Parkinson announced the Bill of Rights package, which emphasizes good-paying jobs, a right to safe neighborhoods and a fair justice system; strong and well-funded public schools and universities; high-quality health care; and a “right to participate in democracy without facing unreasonable obstacles.”
Pointing toward the crowd behind them, Rep. Joe Towns Jr. of Memphis called the group a “fantastic reminder” of who should be in charge of the state.
“The bosses are the 6.5 to 6.7 million Tennesseans who pay the bills, and it’s high time we start listening to what they want,” Towns says.
The Democratic Caucus’ bills included in this initiative focus on five basic rights:
• An economy with good-paying jobs.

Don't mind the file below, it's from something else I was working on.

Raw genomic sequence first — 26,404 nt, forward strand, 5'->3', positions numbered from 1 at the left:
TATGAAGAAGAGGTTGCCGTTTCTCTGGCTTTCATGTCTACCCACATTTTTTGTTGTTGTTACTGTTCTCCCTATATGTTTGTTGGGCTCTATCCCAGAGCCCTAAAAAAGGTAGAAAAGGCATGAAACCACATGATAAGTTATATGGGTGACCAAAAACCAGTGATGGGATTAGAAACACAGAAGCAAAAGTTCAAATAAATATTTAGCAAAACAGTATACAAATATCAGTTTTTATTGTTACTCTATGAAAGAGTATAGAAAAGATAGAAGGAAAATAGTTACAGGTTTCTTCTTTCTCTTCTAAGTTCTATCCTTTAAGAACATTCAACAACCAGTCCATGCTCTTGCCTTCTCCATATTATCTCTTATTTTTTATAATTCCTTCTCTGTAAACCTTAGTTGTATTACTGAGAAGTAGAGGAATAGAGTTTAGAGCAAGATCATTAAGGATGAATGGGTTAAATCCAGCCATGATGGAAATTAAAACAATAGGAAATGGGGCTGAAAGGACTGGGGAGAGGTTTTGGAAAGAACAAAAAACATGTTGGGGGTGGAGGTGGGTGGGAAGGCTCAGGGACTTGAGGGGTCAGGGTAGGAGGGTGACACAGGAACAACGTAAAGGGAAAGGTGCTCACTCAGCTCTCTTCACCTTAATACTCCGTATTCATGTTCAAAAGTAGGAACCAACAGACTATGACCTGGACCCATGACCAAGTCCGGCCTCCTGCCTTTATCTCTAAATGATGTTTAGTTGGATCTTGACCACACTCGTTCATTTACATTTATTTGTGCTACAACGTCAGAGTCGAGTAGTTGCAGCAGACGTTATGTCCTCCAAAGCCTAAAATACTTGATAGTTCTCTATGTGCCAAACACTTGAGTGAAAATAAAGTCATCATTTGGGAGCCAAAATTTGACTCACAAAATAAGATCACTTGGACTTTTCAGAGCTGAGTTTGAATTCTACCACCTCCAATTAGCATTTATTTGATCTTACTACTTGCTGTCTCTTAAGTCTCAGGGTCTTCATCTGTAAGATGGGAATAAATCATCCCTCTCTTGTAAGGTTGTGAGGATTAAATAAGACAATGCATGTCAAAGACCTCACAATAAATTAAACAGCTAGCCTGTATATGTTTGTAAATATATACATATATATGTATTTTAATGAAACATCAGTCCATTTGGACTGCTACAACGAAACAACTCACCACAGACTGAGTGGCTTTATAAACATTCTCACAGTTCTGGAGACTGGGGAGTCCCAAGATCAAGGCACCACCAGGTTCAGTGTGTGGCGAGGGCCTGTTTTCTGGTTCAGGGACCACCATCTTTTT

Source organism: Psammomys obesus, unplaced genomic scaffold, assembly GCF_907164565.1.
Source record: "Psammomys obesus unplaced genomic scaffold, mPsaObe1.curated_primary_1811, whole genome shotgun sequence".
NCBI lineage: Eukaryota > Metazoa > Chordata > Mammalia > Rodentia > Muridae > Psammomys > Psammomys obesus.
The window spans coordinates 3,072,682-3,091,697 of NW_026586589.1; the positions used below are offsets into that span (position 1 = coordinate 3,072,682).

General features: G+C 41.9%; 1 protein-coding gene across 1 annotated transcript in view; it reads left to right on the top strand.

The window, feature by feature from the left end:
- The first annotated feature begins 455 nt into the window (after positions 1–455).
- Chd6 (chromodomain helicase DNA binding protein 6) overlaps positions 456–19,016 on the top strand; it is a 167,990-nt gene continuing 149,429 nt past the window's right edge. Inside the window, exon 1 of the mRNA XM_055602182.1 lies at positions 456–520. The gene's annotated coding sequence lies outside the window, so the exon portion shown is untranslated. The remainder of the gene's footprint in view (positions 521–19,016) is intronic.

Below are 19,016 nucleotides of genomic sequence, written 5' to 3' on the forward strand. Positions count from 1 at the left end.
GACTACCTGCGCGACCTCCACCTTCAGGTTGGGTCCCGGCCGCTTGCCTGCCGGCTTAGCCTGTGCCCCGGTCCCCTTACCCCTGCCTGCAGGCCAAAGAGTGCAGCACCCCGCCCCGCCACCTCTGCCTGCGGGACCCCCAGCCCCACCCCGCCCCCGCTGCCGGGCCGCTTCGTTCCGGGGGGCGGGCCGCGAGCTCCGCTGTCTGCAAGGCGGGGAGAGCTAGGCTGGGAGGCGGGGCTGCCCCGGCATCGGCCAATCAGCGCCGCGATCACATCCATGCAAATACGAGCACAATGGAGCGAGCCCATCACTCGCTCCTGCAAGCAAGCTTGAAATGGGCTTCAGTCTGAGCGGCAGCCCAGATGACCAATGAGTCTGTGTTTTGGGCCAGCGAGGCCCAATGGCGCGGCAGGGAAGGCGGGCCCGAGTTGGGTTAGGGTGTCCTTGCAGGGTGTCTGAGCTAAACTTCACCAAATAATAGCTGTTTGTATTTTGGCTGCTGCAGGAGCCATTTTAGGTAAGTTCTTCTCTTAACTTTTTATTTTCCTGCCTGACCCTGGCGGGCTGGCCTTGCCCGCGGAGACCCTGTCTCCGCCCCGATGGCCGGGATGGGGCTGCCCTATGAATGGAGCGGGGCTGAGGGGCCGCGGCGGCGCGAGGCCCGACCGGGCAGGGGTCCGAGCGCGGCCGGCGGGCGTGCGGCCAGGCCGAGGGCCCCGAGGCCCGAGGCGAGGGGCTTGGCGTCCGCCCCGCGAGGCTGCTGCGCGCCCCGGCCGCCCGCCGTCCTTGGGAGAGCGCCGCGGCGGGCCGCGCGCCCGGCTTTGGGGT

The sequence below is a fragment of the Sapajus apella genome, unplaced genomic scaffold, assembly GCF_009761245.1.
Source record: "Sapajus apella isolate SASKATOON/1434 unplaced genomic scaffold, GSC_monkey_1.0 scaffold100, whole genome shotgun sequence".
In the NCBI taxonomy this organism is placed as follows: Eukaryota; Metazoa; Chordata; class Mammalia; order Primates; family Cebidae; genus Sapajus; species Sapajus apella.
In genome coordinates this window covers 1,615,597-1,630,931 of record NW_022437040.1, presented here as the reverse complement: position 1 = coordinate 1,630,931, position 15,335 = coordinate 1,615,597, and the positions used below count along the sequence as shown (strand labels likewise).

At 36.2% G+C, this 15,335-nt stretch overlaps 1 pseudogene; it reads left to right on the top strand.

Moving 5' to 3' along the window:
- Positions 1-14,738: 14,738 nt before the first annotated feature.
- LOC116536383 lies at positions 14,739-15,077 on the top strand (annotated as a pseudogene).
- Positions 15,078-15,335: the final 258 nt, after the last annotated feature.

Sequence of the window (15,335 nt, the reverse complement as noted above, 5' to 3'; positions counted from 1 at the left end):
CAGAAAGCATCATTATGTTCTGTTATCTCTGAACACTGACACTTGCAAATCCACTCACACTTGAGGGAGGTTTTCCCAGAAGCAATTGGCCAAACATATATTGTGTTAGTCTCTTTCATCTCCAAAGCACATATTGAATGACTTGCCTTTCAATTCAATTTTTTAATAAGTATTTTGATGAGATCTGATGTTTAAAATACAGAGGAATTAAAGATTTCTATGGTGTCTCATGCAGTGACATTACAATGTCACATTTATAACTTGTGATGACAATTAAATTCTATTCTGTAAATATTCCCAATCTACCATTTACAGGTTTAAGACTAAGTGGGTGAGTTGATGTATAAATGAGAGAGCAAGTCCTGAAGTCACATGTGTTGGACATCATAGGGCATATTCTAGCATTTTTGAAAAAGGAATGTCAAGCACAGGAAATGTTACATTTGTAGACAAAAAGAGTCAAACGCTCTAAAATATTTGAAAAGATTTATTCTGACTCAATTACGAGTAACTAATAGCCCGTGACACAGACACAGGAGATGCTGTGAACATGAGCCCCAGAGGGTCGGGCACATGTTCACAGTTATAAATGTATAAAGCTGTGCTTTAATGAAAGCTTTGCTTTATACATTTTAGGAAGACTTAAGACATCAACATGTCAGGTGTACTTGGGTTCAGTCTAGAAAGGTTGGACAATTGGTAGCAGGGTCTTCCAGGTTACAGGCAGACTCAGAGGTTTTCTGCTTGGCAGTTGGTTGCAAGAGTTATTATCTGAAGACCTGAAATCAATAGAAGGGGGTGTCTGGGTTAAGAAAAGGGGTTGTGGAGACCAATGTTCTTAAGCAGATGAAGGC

Shelby County legislators are backing several bills to increase minimum wages. For instance, Rep. G.A. Hardaway of Memphis is sponsoring legislation to set the minimum wage at $15 an hour and provide a minimum wage for service industry employees.
A measure by Rep. Dwayne Thompson of Cordova would raise the minimum wage for tip-earning employees to $2.50 from $2.13, while Memphis Rep. John DeBerry is sponsoring a bill to establish a minimum wage that increases every year starting July 1 and provides a minimum wage for service industry workers. Yet another bill, by Rep. Johnnie Turner of Memphis, would require the commissioner of Labor and Workforce Development to set the minimum wage at $10.10 an hour, adjusted annually for inflation.
Rep. John Ray Clemmons of Nashville is sponsoring legislation guaranteeing equal pay for equal work through two pieces of legislation.